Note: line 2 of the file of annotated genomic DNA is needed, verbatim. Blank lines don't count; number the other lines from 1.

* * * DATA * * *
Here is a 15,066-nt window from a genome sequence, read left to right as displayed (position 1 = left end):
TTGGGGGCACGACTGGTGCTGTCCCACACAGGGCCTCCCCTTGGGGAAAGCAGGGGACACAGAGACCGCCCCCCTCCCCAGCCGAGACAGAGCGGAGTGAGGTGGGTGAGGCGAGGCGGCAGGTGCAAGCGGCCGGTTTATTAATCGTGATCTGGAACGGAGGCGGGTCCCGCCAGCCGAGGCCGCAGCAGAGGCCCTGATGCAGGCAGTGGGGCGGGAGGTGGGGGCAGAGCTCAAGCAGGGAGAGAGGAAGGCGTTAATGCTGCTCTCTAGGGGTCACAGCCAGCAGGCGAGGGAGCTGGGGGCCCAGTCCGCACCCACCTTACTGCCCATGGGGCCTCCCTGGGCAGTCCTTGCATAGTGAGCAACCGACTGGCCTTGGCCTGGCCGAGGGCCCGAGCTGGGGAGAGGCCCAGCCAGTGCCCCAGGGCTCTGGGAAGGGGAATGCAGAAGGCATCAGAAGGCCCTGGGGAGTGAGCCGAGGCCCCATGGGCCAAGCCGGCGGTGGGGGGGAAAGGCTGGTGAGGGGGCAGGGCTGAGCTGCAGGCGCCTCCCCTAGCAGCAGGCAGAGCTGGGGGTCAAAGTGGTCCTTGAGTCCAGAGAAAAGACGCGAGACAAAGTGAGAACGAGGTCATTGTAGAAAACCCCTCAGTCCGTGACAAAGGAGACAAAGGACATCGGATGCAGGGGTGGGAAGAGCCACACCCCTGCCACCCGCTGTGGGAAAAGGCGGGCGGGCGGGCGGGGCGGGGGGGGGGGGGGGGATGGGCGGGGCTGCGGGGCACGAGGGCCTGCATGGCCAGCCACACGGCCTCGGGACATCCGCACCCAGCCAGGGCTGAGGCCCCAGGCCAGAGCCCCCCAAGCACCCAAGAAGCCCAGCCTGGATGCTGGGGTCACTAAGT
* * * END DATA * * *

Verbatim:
TTGGGGGCACGACTGGTGCTGTCCCACACAGGGCCTCCCCTTGGGGAAAGCAGGGGACACAGAGACCGCCCCCCTCCCCAGCCGAGACAGAGCGGAGTGAGGTGGGTGAGGCGAGGCGGCAGGTGCAAGCGGCCGGTTTATTAATCGTGATCTGGAACGGAGGCGGGTCCCGCCAGCCGAGGCCGCAGCAGAGGCCCTGATGCAGGCAGTGGGGCGGGAGGTGGGGGCAGAGCTCAAGCAGGGAGAGAGGAAGGCGTTAATGCTGCTCTCTAGGGGTCACAGCCAGCAGGCGAGGGAGCTGGGGGCCCAGTCCGCACCCACCTTACTGCCCATGGGGCCTCCCTGGGCAGTCCTTGCATAGTGAGCAACCGACTGGCCTTGGCCTGGCCGAGGGCCCGAGCTGGGGAGAGGCCCAGCCAGTGCCCCAGGGCTCTGGGAAGGGGAATGCAGAAGGCATCAGAAGGCCCTGGGGAGTGAGCCGAGGCCCCATGGGCCAAGCCGGCGGTGGGGGGGAAAGGCTGGTGAGGGGGCAGGGCTGAGCTGCAGGCGCCTCCCCTAGCAGCAGGCAGAGCTGGGGGTCAAAGTGGTCCTTGAGTCCAGAGAAAAGACGCGAGACAAAGTGAGAACGAGGTCATTGTAGAAAACCCCTCAGTCCGTGACAAAGGAGACAAAGGACATCGGATGCAGGGGTGGGAAGAGCCACACCCCTGCCACCCGCTGTGGGAAAAGGCGGGCGGGCGGGCGGGGCGGGGGGGGGGGGGGGGATGGGCGGGGCTGCGGGGCACGAGGGCCTGCATGGCCAGCCACACGGCCTCGGGACATCCGCACCCAGCCAGGGCTGAGGCCCCAGGCCAGAGCCCCCCAAGCACCCAAGAAGCCCAGCCTGGATGCTGGGGTCACTAAGT